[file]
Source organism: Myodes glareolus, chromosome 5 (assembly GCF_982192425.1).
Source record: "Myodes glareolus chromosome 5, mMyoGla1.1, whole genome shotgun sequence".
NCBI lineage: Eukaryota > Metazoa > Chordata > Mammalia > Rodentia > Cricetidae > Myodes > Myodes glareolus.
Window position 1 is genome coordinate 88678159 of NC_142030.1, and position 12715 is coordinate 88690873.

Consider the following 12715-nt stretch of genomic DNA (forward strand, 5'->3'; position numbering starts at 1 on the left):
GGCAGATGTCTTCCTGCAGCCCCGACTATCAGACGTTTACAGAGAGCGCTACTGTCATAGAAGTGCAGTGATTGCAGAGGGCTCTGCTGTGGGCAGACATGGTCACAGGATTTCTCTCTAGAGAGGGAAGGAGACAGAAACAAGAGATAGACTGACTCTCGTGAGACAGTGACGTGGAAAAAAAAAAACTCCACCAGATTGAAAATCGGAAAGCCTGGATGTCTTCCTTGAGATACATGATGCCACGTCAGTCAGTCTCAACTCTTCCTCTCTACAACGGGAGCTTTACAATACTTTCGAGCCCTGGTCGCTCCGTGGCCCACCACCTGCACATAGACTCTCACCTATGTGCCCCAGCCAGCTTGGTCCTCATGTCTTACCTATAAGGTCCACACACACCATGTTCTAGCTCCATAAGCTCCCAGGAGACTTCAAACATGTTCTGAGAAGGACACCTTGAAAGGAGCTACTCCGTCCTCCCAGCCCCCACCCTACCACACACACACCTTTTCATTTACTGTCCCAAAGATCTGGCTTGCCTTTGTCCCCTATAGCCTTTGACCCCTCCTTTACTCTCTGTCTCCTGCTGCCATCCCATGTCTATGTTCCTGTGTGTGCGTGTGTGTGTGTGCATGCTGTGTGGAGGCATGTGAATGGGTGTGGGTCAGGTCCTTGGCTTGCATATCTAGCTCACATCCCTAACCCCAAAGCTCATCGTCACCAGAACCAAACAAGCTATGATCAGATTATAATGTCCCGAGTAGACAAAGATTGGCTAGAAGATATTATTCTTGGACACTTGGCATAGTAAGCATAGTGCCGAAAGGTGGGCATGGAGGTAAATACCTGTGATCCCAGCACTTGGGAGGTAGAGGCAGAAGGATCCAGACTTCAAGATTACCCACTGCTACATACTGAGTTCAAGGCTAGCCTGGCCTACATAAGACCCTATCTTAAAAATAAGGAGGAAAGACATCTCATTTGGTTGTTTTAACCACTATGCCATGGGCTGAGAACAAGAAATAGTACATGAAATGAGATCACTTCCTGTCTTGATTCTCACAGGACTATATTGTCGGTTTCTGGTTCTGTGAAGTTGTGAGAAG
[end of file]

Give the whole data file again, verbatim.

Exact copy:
Source organism: Myodes glareolus, chromosome 5 (assembly GCF_982192425.1).
Source record: "Myodes glareolus chromosome 5, mMyoGla1.1, whole genome shotgun sequence".
NCBI lineage: Eukaryota > Metazoa > Chordata > Mammalia > Rodentia > Cricetidae > Myodes > Myodes glareolus.
Window position 1 is genome coordinate 88678159 of NC_142030.1, and position 12715 is coordinate 88690873.

Consider the following 12715-nt stretch of genomic DNA (forward strand, 5'->3'; position numbering starts at 1 on the left):
GGCAGATGTCTTCCTGCAGCCCCGACTATCAGACGTTTACAGAGAGCGCTACTGTCATAGAAGTGCAGTGATTGCAGAGGGCTCTGCTGTGGGCAGACATGGTCACAGGATTTCTCTCTAGAGAGGGAAGGAGACAGAAACAAGAGATAGACTGACTCTCGTGAGACAGTGACGTGGAAAAAAAAAAACTCCACCAGATTGAAAATCGGAAAGCCTGGATGTCTTCCTTGAGATACATGATGCCACGTCAGTCAGTCTCAACTCTTCCTCTCTACAACGGGAGCTTTACAATACTTTCGAGCCCTGGTCGCTCCGTGGCCCACCACCTGCACATAGACTCTCACCTATGTGCCCCAGCCAGCTTGGTCCTCATGTCTTACCTATAAGGTCCACACACACCATGTTCTAGCTCCATAAGCTCCCAGGAGACTTCAAACATGTTCTGAGAAGGACACCTTGAAAGGAGCTACTCCGTCCTCCCAGCCCCCACCCTACCACACACACACCTTTTCATTTACTGTCCCAAAGATCTGGCTTGCCTTTGTCCCCTATAGCCTTTGACCCCTCCTTTACTCTCTGTCTCCTGCTGCCATCCCATGTCTATGTTCCTGTGTGTGCGTGTGTGTGTGTGCATGCTGTGTGGAGGCATGTGAATGGGTGTGGGTCAGGTCCTTGGCTTGCATATCTAGCTCACATCCCTAACCCCAAAGCTCATCGTCACCAGAACCAAACAAGCTATGATCAGATTATAATGTCCCGAGTAGACAAAGATTGGCTAGAAGATATTATTCTTGGACACTTGGCATAGTAAGCATAGTGCCGAAAGGTGGGCATGGAGGTAAATACCTGTGATCCCAGCACTTGGGAGGTAGAGGCAGAAGGATCCAGACTTCAAGATTACCCACTGCTACATACTGAGTTCAAGGCTAGCCTGGCCTACATAAGACCCTATCTTAAAAATAAGGAGGAAAGACATCTCATTTGGTTGTTTTAACCACTATGCCATGGGCTGAGAACAAGAAATAGTACATGAAATGAGATCACTTCCTGTCTTGATTCTCACAGGACTATATTGTCGGTTTCTGGTTCTGTGAAGTTGTGAGAAG